In the early morning hours of April 25, Indiana University student Hannah Wilson was beaten to death. Reported missing the day before, her body was found in Needmore, about 20 miles from campus. The investigation into Wilson’s death led to Daniel E. Messel, who was arrested the same day. According to CBS News, Messel has a history of violence against women that spans decades. One investigator suggested to FOX News that Hannah Wilson’s disappearance is “eerily similar” to that of the 2011 disappearance of another IU student, Lauren Spierer.
Hannah Wilson is just one tragic example of the safety risks college students face. According to UTPD’s daily crime log between Feb. 26 and April 25, other than a medley of public intoxication, possession, and theft charges, there were 25 instances of interpersonal harm. There was one sexual assault, two harassments, four assaults that caused bodily injury, two assaults in which physical contact of an offensive or provocative nature was made, one violation of a protective order, four terrorist threats, two counts of prohibited weapons and three counts of deadly conduct in one incident alone, three indecent exposures, one disorderly conduct in which the anus or genitals were exposed in public, one disorderly conduct charge of an abusive, indecent or profane nature, and one charge of dating violence. And these were just the crimes reported to the police.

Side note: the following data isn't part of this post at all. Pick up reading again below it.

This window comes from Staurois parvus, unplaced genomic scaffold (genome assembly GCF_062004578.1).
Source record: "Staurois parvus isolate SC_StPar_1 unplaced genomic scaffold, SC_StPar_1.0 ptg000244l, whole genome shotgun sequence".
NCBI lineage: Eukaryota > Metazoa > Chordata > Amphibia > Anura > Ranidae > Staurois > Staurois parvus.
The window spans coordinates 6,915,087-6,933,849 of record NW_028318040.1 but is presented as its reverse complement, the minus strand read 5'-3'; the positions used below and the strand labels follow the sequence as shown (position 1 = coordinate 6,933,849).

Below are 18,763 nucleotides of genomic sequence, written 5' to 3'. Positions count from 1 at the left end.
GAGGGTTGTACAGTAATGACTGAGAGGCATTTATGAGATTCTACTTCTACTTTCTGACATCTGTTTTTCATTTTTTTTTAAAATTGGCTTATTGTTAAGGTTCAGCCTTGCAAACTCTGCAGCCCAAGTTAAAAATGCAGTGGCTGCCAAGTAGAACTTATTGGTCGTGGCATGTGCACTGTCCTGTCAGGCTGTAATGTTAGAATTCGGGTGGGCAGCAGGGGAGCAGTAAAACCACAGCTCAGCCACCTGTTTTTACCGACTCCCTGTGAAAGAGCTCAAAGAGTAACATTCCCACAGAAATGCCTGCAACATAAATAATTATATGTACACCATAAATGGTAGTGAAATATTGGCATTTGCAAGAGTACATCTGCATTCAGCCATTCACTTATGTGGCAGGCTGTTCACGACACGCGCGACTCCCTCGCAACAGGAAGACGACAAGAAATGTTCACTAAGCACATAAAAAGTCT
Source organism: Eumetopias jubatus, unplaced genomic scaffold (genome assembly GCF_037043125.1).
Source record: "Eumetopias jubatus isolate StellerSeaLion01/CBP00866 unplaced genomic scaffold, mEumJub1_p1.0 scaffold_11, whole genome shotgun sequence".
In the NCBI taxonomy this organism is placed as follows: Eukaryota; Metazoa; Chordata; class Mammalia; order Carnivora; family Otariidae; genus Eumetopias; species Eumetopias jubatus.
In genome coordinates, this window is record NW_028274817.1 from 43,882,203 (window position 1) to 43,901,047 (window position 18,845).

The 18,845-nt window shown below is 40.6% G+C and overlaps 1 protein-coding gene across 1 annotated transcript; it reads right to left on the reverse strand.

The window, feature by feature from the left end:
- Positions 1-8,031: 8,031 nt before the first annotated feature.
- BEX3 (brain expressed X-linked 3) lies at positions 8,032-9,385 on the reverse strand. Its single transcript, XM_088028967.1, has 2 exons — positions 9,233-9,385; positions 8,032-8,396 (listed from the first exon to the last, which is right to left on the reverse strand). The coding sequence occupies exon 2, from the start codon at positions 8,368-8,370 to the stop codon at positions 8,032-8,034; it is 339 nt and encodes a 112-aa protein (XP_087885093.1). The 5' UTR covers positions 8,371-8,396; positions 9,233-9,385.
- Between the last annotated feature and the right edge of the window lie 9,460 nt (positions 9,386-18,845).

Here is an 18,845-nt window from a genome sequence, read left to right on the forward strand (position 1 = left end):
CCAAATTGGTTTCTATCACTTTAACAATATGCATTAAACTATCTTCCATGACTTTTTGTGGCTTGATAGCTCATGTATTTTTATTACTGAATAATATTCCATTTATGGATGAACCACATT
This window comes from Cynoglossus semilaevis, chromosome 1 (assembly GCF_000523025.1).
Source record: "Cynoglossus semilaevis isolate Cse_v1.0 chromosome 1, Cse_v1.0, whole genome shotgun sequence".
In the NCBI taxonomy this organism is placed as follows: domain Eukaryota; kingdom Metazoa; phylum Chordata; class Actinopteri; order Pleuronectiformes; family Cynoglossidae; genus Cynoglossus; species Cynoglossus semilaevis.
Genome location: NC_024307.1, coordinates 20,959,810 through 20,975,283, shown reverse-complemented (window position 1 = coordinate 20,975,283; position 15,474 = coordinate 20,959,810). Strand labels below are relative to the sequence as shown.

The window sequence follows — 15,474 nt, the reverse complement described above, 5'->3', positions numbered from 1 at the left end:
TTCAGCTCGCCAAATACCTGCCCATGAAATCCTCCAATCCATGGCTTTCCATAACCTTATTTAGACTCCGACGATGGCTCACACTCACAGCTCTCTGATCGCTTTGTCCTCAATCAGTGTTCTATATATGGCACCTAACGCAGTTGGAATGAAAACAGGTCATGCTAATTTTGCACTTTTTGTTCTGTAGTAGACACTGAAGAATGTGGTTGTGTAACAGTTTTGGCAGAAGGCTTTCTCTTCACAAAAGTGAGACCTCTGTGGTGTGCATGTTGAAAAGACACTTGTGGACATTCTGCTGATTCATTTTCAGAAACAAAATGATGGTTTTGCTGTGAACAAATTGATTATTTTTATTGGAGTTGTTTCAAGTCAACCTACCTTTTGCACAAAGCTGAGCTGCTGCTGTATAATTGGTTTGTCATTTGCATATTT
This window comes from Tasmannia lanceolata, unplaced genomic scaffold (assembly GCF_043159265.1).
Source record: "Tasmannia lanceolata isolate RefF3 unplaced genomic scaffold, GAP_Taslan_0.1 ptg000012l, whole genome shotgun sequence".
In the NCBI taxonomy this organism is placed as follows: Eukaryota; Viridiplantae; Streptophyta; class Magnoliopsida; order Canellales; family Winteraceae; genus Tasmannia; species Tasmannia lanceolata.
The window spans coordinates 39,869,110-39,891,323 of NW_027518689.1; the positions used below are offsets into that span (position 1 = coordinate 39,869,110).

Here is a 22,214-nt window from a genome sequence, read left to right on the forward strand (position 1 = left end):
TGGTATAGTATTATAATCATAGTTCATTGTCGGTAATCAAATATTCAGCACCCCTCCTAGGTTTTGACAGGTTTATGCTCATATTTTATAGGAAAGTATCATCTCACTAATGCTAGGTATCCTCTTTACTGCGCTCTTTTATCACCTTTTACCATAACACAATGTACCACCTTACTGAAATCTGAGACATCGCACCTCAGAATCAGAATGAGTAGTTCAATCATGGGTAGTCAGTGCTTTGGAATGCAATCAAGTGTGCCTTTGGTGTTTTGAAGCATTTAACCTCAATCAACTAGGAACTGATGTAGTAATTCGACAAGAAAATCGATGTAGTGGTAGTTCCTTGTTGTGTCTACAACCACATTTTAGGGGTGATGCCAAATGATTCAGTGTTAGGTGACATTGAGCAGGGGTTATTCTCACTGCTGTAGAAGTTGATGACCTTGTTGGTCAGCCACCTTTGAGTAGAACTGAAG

The University has long been called on to increase campus safety efforts, but perhaps never has it received more attention to it than in recent years. As a rising sophomore at the time, I remember the string of abduction and sexual assault cases that took place along 26th street in the summer of 2013. But as the UTPD crime log demonstrates, campus safety is more than two perpetrators; crime can happen any time, anywhere. And it does.
There have been a number of efforts to increase campus safety from institutions other than the University administration. The Rady-Strickland administration instituted SafeRide to carry student safely from sixth street to West Campus, though admittedly the goal of this was to reduce drunk driving in and around campus. SURE Walk, which is a volunteer program that provides students with safe walks to and from campus between 10 pm and 2 am Mondays through Thursdays, is another SG effort to increase student safety at night.
These are all excellent places to start in the fight to make our campus safer. I encourage every reader to take advantage of these programs.
But what isn’t so great is the one thing these programs have in common: they are student efforts with no institutional support. That is simply unacceptable. Our university has a $25 billion endowment, the largest of any public university in the nation. It needs to be put towards what matters. Student safety should be a priority. We deserve to be supported by the administration; the University owes us our safety on campus.
Smith is a history and humanities junior from Austin. Follow Smith on Twitter @claireseysmith.